Dr. Scott Taylor


Dr. Scott Taylor has a PH.D. in Biology, from the Florida Institute of Technology, and a B.S. in Marine Biology with a Minor in Chemistry from The University of Tampa. Dr. Taylor’s research focuses on understanding the mechanisms that regulate development and regeneration of neurons in the central nervous system (CNS), focusing particularly on the retina. This research has important medical applications, in the development of therapies that restore/replace neurons and restore function in the damaged human brain, spinal cord or retina.

Damage to the human CNS is permanent, but the teleost fish CNS produces neurons throughout life and, following injury, fully regenerates neurons from intrinsic stem cells. For these reasons, Dr. Taylor utilizes the zebrafish, Danio rerio, and various marine fish species to investigate molecular mechanisms that regulate neuronal development and regeneration in the retina. The hope is that understanding these mechanisms in fish will lead to advances in human medicine aimed at treating CNS injury and disease. Dr. Taylor also seeks to understand how environmental and physiological factors influence CNS development and how, particularly in marine vertebrates, animal sensory systems are adapted to specific ecological niches.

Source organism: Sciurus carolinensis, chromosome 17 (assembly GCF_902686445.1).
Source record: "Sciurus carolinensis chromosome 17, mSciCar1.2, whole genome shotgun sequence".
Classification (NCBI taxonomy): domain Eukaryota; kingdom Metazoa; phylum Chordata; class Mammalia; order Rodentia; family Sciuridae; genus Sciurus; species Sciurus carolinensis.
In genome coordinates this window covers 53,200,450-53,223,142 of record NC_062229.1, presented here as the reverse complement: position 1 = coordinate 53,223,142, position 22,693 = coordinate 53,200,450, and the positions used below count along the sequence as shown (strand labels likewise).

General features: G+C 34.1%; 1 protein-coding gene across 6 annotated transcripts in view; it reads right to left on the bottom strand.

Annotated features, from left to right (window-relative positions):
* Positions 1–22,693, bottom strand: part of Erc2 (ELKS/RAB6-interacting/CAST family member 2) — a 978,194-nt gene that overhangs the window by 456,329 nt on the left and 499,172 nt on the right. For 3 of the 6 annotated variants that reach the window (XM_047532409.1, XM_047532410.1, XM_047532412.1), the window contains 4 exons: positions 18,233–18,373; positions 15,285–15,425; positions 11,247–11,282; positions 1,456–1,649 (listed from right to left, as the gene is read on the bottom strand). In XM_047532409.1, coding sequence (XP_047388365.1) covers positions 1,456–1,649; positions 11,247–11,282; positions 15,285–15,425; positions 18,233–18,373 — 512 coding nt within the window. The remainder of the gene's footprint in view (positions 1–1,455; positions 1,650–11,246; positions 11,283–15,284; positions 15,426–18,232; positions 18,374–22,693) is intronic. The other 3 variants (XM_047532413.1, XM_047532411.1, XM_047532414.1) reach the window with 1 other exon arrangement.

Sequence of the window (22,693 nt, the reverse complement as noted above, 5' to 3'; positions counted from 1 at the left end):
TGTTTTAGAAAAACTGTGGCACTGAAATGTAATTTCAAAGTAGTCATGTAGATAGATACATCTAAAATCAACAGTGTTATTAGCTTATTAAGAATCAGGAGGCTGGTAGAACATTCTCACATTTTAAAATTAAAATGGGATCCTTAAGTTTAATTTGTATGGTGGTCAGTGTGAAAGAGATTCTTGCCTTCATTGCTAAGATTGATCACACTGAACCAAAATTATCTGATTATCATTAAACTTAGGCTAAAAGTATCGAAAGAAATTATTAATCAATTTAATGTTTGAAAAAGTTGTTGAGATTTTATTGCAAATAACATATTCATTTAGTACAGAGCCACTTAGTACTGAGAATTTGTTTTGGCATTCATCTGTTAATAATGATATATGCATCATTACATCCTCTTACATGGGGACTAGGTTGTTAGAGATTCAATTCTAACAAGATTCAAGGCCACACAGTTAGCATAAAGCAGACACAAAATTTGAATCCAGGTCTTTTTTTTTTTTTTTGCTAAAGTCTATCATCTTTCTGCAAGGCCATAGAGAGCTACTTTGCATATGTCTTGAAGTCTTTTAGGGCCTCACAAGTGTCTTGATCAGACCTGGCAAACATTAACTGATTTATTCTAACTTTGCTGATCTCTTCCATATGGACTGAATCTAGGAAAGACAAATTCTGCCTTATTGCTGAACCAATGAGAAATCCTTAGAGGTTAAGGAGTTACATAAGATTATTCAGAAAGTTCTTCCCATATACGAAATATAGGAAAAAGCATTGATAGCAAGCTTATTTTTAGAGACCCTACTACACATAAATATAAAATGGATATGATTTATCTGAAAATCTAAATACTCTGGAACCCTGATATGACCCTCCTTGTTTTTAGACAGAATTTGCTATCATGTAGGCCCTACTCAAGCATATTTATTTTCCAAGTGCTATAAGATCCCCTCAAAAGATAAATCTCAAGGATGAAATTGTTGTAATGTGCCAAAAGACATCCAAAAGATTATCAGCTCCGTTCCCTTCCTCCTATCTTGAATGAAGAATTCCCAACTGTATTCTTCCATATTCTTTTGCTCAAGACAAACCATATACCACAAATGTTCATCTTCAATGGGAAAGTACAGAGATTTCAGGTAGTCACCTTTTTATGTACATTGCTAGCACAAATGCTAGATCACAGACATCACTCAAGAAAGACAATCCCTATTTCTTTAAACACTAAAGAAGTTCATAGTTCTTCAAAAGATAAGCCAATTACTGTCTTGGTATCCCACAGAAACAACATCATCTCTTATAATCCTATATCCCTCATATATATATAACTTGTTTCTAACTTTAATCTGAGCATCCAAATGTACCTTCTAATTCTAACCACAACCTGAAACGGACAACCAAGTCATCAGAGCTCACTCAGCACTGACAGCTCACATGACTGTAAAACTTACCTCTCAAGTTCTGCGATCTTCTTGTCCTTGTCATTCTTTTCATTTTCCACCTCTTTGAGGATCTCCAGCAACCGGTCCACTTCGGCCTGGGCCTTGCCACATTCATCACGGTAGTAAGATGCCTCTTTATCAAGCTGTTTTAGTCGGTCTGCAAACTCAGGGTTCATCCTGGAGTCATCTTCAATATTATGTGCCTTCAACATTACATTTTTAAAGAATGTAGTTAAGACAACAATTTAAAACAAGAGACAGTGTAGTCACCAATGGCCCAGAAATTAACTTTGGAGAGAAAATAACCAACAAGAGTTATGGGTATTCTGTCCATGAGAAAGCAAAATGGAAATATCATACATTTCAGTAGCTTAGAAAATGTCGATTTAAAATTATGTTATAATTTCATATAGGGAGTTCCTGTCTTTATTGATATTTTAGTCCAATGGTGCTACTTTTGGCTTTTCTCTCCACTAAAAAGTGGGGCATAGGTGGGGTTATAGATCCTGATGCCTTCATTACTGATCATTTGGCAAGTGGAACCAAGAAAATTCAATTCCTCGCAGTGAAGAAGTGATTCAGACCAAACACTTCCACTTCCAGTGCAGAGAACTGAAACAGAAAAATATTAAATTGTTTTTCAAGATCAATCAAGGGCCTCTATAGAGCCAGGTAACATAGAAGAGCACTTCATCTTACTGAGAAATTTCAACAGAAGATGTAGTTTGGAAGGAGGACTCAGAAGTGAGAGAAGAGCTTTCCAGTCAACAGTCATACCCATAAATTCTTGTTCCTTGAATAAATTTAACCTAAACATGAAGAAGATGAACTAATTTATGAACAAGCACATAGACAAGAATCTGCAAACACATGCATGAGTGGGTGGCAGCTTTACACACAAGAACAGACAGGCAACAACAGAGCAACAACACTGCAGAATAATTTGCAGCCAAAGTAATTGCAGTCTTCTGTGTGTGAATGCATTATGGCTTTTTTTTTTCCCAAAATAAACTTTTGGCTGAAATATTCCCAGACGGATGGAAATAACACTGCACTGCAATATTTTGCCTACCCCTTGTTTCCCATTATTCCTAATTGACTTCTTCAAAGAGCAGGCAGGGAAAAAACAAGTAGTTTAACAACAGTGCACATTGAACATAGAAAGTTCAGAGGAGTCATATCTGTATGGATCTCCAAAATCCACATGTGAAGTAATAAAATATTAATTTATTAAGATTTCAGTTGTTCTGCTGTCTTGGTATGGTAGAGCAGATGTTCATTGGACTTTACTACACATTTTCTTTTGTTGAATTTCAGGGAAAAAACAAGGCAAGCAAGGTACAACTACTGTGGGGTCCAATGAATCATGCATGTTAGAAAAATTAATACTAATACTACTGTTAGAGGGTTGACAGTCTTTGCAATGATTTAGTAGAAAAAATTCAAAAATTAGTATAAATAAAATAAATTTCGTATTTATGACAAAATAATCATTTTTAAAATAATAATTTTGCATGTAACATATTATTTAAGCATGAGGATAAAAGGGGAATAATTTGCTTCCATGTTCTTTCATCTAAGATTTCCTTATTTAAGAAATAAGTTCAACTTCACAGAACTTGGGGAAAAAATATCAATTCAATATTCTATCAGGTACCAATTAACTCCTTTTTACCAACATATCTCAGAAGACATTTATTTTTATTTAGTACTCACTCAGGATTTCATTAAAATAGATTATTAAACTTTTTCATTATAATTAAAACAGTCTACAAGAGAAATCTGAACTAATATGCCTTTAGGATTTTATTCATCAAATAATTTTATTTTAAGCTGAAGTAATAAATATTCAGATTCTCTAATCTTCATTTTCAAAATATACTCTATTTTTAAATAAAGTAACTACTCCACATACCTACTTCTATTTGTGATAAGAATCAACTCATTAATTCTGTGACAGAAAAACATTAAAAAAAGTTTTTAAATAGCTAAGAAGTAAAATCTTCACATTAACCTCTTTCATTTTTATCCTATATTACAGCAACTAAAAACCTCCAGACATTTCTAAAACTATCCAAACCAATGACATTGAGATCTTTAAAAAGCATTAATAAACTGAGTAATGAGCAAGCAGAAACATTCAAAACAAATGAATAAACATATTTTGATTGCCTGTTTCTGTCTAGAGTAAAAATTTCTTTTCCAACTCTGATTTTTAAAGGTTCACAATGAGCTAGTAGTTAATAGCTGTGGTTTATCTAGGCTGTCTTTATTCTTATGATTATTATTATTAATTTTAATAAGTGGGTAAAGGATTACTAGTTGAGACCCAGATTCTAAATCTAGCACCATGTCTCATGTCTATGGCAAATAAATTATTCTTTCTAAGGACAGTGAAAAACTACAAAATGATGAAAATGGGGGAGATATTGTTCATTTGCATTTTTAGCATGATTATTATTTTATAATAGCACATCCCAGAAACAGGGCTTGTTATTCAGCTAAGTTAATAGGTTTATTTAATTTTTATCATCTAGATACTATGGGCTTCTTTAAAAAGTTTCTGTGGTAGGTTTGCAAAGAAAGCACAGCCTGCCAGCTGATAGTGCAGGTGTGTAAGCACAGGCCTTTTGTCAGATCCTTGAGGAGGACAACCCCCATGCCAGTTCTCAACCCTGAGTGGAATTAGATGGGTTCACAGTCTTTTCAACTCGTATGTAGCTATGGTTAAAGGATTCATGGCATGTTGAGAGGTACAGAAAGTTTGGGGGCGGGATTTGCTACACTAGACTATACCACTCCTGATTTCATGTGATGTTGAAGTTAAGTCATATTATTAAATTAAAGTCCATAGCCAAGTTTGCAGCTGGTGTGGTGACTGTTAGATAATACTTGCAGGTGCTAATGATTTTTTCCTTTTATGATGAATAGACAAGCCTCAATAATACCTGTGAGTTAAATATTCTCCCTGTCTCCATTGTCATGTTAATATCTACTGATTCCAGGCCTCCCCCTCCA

Degrees & Institutions:

PH.D. Biology, from the Florida Institute of Technology
B.S. Marine Biology/Chemistry Minor, University of Tampa

Current Courses:

  • Immunology
  • Immunology Lab

Special Interests:

In his spare time, Dr. Taylor particularly enjoys outdoor water activities (SCUBA diving, kayaking, canoeing, swimming, etc.) and spending time with family.

Keywords: immunology, central nervous system, CNS, biology, physiology, marine biology and neurosciences